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International Baccalaureate Mathematics

Statistics and Probability

Syllabus Content

Equation of the regression line of x on y. Use of the equation for prediction purposes

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Official Guidance, clarification and syllabus links:

Students should be aware that they cannot always reliably make a prediction of y from a value of x, when using an x on y line.

The regression line of \( x \) on \( y \), often denoted as \( x = f(y) \), is a statistical tool used when \( y \) is considered the independent variable and \( x \) is the dependent variable. This is less common than the conventional regression of \( y \) on \( x \), but it is useful in situations where we are interested in predicting the value of \( x \) given \( y \). For example, one might use the regression of \( x \) on \( y \) if \( y \) is time and \( x \) is a process that unfolds over time.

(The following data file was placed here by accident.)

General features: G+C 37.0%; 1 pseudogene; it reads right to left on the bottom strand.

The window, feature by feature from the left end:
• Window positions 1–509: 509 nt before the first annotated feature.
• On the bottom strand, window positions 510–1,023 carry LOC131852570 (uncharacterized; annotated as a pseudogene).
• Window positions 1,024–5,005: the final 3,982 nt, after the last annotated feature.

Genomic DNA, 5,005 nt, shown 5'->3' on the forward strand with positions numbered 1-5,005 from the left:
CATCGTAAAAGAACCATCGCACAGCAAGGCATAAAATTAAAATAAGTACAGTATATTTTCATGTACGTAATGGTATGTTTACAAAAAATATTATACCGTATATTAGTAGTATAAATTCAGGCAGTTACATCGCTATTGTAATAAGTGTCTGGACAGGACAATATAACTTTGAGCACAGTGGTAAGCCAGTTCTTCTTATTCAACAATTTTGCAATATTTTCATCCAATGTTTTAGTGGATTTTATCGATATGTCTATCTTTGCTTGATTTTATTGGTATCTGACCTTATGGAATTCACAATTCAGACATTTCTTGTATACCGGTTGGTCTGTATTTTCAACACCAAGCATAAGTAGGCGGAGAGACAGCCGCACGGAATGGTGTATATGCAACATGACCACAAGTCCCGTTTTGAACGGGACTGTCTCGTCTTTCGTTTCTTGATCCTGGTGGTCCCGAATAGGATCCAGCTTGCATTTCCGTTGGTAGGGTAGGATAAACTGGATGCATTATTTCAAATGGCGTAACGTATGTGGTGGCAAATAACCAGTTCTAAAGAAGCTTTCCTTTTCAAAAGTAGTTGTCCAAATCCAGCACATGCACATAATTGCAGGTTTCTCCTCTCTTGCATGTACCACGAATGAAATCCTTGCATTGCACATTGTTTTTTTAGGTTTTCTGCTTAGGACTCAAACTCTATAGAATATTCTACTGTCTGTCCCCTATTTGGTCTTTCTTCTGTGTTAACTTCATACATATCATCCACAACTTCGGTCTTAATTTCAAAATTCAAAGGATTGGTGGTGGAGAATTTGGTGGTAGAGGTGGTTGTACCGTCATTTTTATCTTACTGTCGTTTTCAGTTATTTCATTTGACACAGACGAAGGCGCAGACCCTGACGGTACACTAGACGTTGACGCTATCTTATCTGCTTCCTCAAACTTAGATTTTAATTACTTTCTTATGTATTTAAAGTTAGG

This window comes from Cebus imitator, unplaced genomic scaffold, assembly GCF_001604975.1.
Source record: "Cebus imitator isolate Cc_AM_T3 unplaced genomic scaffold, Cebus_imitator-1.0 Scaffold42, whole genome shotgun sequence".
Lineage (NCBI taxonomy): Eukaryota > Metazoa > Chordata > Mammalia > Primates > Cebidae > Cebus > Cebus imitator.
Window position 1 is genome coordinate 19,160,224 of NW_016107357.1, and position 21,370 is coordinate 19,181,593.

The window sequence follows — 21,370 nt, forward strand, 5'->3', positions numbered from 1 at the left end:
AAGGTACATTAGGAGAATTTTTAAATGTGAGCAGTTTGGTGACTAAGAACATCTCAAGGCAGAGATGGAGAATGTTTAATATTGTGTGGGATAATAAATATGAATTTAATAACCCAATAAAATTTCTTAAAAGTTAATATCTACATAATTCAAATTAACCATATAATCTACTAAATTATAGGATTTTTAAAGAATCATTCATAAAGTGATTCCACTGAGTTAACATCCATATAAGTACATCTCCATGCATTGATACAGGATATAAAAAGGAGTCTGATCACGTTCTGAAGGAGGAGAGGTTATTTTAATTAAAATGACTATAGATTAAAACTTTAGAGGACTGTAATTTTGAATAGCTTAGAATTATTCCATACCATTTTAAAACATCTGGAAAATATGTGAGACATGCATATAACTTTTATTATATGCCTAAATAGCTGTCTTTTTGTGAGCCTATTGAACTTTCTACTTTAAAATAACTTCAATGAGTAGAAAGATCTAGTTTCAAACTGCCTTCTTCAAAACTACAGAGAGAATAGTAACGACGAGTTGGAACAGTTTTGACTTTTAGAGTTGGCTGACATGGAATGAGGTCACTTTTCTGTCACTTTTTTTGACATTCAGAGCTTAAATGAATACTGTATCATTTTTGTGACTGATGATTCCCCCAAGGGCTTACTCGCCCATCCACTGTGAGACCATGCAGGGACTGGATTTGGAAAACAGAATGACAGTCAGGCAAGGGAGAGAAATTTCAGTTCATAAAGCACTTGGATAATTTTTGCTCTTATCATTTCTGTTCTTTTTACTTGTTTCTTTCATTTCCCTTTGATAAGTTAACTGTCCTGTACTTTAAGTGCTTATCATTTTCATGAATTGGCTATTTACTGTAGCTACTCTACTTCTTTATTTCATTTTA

The equation for the regression line of \( x \) on \( y \) is given by \( x = a + by \), where \( a \) represents the intercept and \( b \) the slope of the regression line. The slope indicates the change in \( x \) for a one-unit change in \( y \). It is important to note that this does not imply causation; rather, it is a way of describing how the two variables co-vary. To compute the coefficients \( a \) and \( b \), one would typically use the method of least squares, minimising the sum of the squares of the vertical distances of the points from the line - best done on a GDC.

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